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Prof Luis, mentioned better tools will be added to make it more flexible, you need to crawl before you run...

4 years ago

https://www.duolingo.com/Goran12
Goran12
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I asked for almost the same (just in general, not so concretely) and Luis answered that they will first translate the English course as it is and then customize it for needs of the language spoken by the learners (I guess in phase 2).

See http://www.duolingo.com/comment/1045081

4 years ago

https://www.duolingo.com/rkuprov

Are you referring to the "Мальчик пьет кофе" - A boy drinks/is drinking coffee? sentences? If so, the only reason we're putting those in is to cover our bases. Just because the continuous sentences are technically correct. We haven't reached the lesson on that particular tense yet, but when we do, we'll explain the difference thoroughly.

4 years ago

https://www.duolingo.com/olimo
olimo
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Yes, exactly. When you learn, for example, French from English, it is simple: very soon you realize that both "drinks" and "is drinking" is "boit", so this method is fine. However, when you learn English from a language that does not use progressive tenses, it is hard to understand different forms. Do you remember how you learned simple/progressive English tenses yourself? I'm quite sure you did not get a mix of them without explanations right from the start. And don't forget there are also questions and negations using auxiliary verbs which we don't have in Russian %)

Perhaps I underestimate beginners, but there are too many Russians who struggle with English and give it up because of a mess of tenses they get in their heads. "Is" or "does"? "Do you go" or "Do you going"? or is it "are you go" - or "are you going"? What a nightmare indeed instead of simple "ты идешь? / ты ходишь?" without any auxiliary verbs or even change in the word order ;-)

I hope there are some lessons dedicated to different kinds of tenses at least later.

4 years ago

https://www.duolingo.com/rkuprov

As of now, it is my understanding that the alternative variations (specifically, P. Progressive) will not show up as a suggested translation. It will only be accepted as such. All of the 'best possible translations' so far have been done in P. Simple. :)

4 years ago

https://www.duolingo.com/Puddleglum
Puddleglum
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That's so interesting! I guess we English speakers just take for granted that we have two present tenses. I imagine that will be difficult to teach for most languages.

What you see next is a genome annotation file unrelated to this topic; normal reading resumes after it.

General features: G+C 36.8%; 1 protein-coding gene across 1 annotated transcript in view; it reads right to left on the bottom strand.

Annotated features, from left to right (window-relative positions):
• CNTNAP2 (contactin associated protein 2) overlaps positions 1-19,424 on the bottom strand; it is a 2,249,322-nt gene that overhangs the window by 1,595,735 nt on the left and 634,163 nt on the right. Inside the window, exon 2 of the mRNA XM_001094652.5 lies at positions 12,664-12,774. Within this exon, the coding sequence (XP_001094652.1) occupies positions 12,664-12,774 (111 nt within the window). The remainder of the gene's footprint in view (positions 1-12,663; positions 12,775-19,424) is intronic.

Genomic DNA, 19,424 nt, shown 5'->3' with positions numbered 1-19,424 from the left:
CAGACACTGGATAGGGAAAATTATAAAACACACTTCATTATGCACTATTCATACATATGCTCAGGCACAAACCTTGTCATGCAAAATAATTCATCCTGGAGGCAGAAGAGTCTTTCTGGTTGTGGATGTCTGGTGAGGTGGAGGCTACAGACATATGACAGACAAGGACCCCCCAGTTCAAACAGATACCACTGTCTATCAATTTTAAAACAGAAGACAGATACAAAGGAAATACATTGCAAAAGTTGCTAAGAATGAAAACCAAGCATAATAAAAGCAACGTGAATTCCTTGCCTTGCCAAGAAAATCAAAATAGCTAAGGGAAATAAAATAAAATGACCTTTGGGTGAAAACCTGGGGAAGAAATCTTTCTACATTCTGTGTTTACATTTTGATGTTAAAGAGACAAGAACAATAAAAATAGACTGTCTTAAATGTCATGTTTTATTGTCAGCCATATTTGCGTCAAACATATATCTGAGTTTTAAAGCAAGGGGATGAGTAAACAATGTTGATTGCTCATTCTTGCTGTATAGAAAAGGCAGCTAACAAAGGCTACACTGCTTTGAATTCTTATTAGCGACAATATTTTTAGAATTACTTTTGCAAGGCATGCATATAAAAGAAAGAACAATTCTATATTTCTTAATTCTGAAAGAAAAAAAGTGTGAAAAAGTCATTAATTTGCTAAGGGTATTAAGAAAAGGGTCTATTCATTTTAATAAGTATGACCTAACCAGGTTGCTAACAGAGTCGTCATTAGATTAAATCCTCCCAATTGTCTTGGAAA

How did you learn it? I thought about the differences in the tenses it a few months ago and the best I could come up with was that progressive shows the current thing I am doing, and the simple present shows more permanent things, or things that are just true.

4 years ago

https://www.duolingo.com/olimo
olimo
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You forgot about Present Perfect and Present Perfect Continuous, so there are even four :D

We learn it just like you said: every tense has its purpose. For example, a unit like "What I do every day" is perfect to learn Present Simple. We read a text about someone's day, like "I get up at 8 o'clock, wash my face, clean my teeth, ...", then we talk about things we do every day and so on. Present Progressive is taught as the tense you need for what you are doing right now. Of course there are some subtleties, but for a beginner it is quite enough.

Present Perfect blows the Russian mind because it is hard to grasp how it is present and not past... Another thing that is hard for Russians is sequence of tenses. We don't say "he said that he was writing", but rather "he said that he is writing" in Russian.

English has a lot of tenses that work with all (or almost all) verbs. Russian, instead, has only three tenses, but the verbs are different, so we can convey "simple" and "progressive" actions with different verbs used in the same tense. One has to "readjust" one's mind and learn to think in a different system; this is what's the hardest when you learn English from Russian or Russian from English. Both systems have their pros and cons. Personally, I'm happy to be familiar with both of them, I love the different language logics :-)

4 years ago

https://www.duolingo.com/Puddleglum
Puddleglum
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Brilliant! I did know how Russian verbs conjugate, though. I totally forgot about the present perfect tenses. It is interesting how it is able to very accurately describe something that is happening. I love the differences in languages.

4 years ago

https://www.duolingo.com/Dessamator
Dessamator
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I think this (or another thread should be created) for regular updates from the Language moderators about the incubator progress in XX(e.g. Russian) language. The general idea would be to post some info the fans/users would perhaps like to know.